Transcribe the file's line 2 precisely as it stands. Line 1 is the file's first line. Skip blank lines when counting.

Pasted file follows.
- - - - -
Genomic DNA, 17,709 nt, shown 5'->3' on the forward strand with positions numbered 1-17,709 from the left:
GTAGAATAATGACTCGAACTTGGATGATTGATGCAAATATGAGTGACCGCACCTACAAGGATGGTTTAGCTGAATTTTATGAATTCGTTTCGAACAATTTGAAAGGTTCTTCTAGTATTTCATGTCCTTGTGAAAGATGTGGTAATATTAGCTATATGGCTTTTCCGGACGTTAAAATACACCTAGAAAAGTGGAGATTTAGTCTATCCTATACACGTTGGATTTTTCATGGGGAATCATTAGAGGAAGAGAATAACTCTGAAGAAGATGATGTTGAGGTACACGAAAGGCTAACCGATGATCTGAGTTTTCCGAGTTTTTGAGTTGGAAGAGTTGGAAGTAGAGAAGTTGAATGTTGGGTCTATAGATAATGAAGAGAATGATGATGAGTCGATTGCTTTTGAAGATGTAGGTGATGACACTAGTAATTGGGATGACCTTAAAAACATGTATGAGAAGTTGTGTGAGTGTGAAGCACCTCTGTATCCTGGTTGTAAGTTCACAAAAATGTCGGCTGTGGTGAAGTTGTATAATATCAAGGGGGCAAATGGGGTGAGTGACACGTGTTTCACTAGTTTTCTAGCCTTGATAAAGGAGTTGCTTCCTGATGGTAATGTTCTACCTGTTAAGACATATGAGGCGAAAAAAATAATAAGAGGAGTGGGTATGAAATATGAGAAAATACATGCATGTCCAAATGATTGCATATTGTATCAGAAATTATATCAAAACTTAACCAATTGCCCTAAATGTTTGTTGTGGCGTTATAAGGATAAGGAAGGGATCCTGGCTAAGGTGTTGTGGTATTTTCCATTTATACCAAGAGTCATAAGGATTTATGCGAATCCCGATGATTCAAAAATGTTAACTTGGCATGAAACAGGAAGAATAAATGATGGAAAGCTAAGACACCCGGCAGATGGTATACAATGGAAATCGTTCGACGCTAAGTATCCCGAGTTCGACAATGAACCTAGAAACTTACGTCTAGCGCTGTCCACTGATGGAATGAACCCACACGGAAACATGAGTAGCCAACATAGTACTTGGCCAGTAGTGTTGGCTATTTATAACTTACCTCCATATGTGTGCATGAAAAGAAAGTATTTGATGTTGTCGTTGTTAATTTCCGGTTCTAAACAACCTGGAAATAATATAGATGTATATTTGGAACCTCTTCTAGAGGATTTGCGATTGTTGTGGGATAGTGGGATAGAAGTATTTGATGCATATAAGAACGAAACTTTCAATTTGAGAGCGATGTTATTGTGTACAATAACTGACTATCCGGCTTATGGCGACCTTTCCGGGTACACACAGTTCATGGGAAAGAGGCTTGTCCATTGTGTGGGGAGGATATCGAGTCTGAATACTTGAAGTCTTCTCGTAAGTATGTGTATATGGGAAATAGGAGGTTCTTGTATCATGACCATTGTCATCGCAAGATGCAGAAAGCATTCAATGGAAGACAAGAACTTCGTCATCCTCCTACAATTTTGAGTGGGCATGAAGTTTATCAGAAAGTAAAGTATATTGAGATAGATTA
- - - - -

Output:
GTAGAATAATGACTCGAACTTGGATGATTGATGCAAATATGAGTGACCGCACCTACAAGGATGGTTTAGCTGAATTTTATGAATTCGTTTCGAACAATTTGAAAGGTTCTTCTAGTATTTCATGTCCTTGTGAAAGATGTGGTAATATTAGCTATATGGCTTTTCCGGACGTTAAAATACACCTAGAAAAGTGGAGATTTAGTCTATCCTATACACGTTGGATTTTTCATGGGGAATCATTAGAGGAAGAGAATAACTCTGAAGAAGATGATGTTGAGGTACACGAAAGGCTAACCGATGATCTGAGTTTTCCGAGTTTTTGAGTTGGAAGAGTTGGAAGTAGAGAAGTTGAATGTTGGGTCTATAGATAATGAAGAGAATGATGATGAGTCGATTGCTTTTGAAGATGTAGGTGATGACACTAGTAATTGGGATGACCTTAAAAACATGTATGAGAAGTTGTGTGAGTGTGAAGCACCTCTGTATCCTGGTTGTAAGTTCACAAAAATGTCGGCTGTGGTGAAGTTGTATAATATCAAGGGGGCAAATGGGGTGAGTGACACGTGTTTCACTAGTTTTCTAGCCTTGATAAAGGAGTTGCTTCCTGATGGTAATGTTCTACCTGTTAAGACATATGAGGCGAAAAAAATAATAAGAGGAGTGGGTATGAAATATGAGAAAATACATGCATGTCCAAATGATTGCATATTGTATCAGAAATTATATCAAAACTTAACCAATTGCCCTAAATGTTTGTTGTGGCGTTATAAGGATAAGGAAGGGATCCTGGCTAAGGTGTTGTGGTATTTTCCATTTATACCAAGAGTCATAAGGATTTATGCGAATCCCGATGATTCAAAAATGTTAACTTGGCATGAAACAGGAAGAATAAATGATGGAAAGCTAAGACACCCGGCAGATGGTATACAATGGAAATCGTTCGACGCTAAGTATCCCGAGTTCGACAATGAACCTAGAAACTTACGTCTAGCGCTGTCCACTGATGGAATGAACCCACACGGAAACATGAGTAGCCAACATAGTACTTGGCCAGTAGTGTTGGCTATTTATAACTTACCTCCATATGTGTGCATGAAAAGAAAGTATTTGATGTTGTCGTTGTTAATTTCCGGTTCTAAACAACCTGGAAATAATATAGATGTATATTTGGAACCTCTTCTAGAGGATTTGCGATTGTTGTGGGATAGTGGGATAGAAGTATTTGATGCATATAAGAACGAAACTTTCAATTTGAGAGCGATGTTATTGTGTACAATAACTGACTATCCGGCTTATGGCGACCTTTCCGGGTACACACAGTTCATGGGAAAGAGGCTTGTCCATTGTGTGGGGAGGATATCGAGTCTGAATACTTGAAGTCTTCTCGTAAGTATGTGTATATGGGAAATAGGAGGTTCTTGTATCATGACCATTGTCATCGCAAGATGCAGAAAGCATTCAATGGAAGACAAGAACTTCGTCATCCTCCTACAATTTTGAGTGGGCATGAAGTTTATCAGAAAGTAAAGTATATTGAGATAGATTA